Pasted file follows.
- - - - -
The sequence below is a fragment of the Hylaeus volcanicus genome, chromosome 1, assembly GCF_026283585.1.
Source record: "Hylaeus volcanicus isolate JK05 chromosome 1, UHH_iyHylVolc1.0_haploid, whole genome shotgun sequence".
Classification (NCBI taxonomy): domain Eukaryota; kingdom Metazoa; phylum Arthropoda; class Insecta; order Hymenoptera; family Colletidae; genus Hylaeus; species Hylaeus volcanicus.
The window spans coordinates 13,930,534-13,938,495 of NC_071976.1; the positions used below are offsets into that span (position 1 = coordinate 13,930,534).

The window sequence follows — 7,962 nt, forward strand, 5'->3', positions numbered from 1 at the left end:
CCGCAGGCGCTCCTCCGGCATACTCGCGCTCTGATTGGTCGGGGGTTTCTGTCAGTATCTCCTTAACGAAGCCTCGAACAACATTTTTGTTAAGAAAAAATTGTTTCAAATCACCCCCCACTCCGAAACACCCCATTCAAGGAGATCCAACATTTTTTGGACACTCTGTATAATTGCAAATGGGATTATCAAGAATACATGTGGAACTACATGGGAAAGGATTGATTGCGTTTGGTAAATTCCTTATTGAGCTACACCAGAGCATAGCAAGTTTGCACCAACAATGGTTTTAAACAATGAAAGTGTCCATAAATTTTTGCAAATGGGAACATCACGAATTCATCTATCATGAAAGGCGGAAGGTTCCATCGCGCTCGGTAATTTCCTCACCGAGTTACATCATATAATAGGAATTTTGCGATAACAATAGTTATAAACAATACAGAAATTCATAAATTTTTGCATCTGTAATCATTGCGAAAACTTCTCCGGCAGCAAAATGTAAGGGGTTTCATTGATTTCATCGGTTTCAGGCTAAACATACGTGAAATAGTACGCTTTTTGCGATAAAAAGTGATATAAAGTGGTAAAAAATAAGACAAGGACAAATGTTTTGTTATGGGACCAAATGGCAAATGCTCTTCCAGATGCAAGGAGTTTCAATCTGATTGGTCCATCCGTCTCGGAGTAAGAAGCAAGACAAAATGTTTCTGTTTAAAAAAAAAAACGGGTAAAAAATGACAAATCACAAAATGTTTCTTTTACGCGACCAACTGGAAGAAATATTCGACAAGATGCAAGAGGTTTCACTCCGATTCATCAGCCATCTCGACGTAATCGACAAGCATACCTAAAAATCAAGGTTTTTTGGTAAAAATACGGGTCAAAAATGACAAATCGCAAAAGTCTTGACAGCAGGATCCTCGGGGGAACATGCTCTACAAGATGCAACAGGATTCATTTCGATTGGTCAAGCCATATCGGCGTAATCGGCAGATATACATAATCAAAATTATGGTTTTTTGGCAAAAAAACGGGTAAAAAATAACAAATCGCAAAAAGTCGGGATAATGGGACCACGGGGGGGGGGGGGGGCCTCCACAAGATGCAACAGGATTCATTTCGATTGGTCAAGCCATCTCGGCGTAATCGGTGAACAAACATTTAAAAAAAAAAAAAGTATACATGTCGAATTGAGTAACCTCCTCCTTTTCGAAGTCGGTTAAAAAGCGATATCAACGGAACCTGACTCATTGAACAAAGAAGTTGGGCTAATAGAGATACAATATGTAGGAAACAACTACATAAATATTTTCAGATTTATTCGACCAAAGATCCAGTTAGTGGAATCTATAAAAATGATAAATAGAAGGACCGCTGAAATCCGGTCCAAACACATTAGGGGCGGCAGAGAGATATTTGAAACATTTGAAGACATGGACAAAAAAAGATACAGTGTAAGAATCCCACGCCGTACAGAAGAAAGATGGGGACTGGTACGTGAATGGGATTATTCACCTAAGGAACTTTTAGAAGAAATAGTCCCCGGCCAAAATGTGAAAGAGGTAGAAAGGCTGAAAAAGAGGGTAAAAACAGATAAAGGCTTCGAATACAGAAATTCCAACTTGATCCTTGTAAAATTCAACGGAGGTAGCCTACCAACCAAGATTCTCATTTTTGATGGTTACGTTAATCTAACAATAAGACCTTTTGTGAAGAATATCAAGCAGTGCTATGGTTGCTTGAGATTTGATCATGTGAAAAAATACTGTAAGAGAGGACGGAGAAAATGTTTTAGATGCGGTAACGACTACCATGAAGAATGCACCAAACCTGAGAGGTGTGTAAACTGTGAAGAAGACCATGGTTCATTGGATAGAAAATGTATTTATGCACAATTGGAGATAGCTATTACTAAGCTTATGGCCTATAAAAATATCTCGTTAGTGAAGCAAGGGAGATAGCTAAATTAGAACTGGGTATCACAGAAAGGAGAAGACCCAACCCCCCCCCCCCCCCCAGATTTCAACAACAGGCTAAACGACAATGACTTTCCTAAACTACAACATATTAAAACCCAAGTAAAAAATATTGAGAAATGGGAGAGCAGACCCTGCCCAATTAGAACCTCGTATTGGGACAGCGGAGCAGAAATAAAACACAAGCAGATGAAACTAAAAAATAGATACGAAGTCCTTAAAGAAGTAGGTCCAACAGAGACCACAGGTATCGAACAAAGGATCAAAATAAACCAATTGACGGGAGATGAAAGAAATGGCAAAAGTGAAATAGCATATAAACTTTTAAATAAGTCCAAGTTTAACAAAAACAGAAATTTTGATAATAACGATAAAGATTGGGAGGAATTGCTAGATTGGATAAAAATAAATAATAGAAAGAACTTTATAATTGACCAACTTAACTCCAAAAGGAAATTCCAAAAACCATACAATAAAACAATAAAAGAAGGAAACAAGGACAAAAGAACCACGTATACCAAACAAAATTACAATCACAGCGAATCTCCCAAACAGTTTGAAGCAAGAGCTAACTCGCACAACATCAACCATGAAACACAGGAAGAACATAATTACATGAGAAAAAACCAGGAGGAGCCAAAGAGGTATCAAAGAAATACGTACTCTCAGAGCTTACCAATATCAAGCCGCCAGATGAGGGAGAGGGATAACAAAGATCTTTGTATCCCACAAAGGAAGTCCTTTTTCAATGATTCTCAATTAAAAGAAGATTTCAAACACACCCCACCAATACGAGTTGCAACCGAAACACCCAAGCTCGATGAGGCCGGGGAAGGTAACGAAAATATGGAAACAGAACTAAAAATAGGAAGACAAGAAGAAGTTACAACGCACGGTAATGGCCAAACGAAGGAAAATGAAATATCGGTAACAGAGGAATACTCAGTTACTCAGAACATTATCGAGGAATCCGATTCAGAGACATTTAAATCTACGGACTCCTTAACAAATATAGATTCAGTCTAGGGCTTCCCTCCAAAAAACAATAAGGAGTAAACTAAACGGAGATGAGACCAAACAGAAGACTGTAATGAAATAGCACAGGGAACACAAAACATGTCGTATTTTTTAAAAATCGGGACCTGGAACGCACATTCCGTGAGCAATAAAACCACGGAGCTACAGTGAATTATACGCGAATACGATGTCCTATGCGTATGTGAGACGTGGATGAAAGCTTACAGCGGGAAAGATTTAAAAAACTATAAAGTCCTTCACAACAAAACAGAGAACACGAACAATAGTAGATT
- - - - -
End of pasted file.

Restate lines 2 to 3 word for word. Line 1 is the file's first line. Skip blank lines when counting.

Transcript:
Source record: "Hylaeus volcanicus isolate JK05 chromosome 1, UHH_iyHylVolc1.0_haploid, whole genome shotgun sequence".
Classification (NCBI taxonomy): domain Eukaryota; kingdom Metazoa; phylum Arthropoda; class Insecta; order Hymenoptera; family Colletidae; genus Hylaeus; species Hylaeus volcanicus.